OPEC in-fighting is also rumored to be a cause of the price drop as members have, over the last few years, been fighting with each other to capitalize on the growing Asian demand and are now fighting to maintain their shares of that market and refusing to reign in production levels to alleviate the problem of oversupply. Politically, some of the cause for concern of the OPEC members may be driven by the US shale boom as US energy independence has removed a previously-buoyant sale market for OPEC crude, and some commentators have suggested that OPEC members are prepared for the oil price to drop as low as $35 to $40 a barrel for quite some time, which would drive competing producers out of the market, before taking steps to reduce production levels.

Effects of Oil Price Drop

Collapsing oil prices will bring upstream projects closer to their break-even points, with costly deep-water projects in pre-salt basins (such as offshore Brazil and Angola), in particular, being at significant risk.

This means that projects may no longer be economic as revenue streams from sales are no longer enough to offset funding obligations. Projects in emerging markets that adopt production-sharing contract arrangements will take longer to recover their capital expenditures from the proceeds of production, which will prolong when they are able to become cash positive. Host governments will also find that proposed licensing rounds are less active than previous rounds as oil and gas companies are unlikely to take on new projects with heavy exploration commitments at a time of falling oil prices. This is already rumored to be the case in Mexico where onshore projects, which generally achieve production faster than deep-water projects, are looking less attractive as production will be monetized at current sales prices. This may mean that host governments consider either suspending or postponing licensing rounds or, if oil revenue is a core component of the local economy, offering more competitive license and fiscal terms to incentivize the continued development of upstream projects. At the very least, it is likely that oil and gas companies will re-assess their portfolios of projects and, where possible, seek to pursue less risky onshore projects as opposed to offshore drilling campaigns, as can be seen recently by a number of oil and gas majors, including BP, Chevron and Statoil, who have reduced their budgeted exploration capital expenditures for 2015.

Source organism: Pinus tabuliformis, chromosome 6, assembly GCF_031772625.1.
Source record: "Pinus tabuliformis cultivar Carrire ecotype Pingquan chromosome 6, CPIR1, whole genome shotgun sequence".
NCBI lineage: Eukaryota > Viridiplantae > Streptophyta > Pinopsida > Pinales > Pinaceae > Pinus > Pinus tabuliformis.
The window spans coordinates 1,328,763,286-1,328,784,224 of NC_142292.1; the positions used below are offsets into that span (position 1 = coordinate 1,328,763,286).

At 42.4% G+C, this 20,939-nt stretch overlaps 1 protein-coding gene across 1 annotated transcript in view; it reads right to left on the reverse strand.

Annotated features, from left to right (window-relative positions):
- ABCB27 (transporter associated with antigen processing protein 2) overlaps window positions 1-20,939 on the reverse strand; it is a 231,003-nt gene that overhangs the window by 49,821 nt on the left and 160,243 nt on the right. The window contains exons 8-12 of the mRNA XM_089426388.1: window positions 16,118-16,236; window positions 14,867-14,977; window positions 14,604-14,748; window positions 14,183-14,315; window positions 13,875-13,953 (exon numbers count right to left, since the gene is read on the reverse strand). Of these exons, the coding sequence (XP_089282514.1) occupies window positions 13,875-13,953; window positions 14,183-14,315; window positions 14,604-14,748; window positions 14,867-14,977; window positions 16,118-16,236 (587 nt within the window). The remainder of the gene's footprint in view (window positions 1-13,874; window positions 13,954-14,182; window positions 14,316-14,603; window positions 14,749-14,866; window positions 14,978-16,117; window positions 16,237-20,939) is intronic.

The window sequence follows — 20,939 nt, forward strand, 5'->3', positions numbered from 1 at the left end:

The drop in price will cause lenders to think twice about offering credit lines to exploration-focused oil and gas companies as exploration risk will be compounded by the lower revenue stream if a discovery is even found. Additionally, existing loans will be stress tested as the ability of oil and gas companies to satisfy debt service covenants (in particular loan-life and project-life coverage ratios) will be scrutinized. Lenders may look to syndicate loan exposures to broaden the risk-sharing profile and reduce their shares of funding particular projects (although incoming lenders are unlikely to accept such risk without some quid pro quo from the syndicating lenders).

This may eventually lead to events of default and acceleration rights and enforcement of security under loan arrangements.

However, to the extent that asset-level enforcement is pursued, this will require the prior consent of the host government as enforcement over the shares or assets of an oil and gas company effectively constitutes a transfer of the interests in the project to an incoming third party, which is routinely subject to the prior consent of the host government. Host government consents for transfers of interests in oil and gas projects are, as a matter of local law, typically subject to the technical and financial competence of the incoming party. In the case of a lender enforcing a security interest over an asset, the lender will rarely be considered to have the appropriate technical competence to conduct an oil and gas project. Therefore, in practice the host government will likely work with the lender to locate a suitable third party buyer for the asset in order to facilitate a sale for the lender to realize the debt owed to it.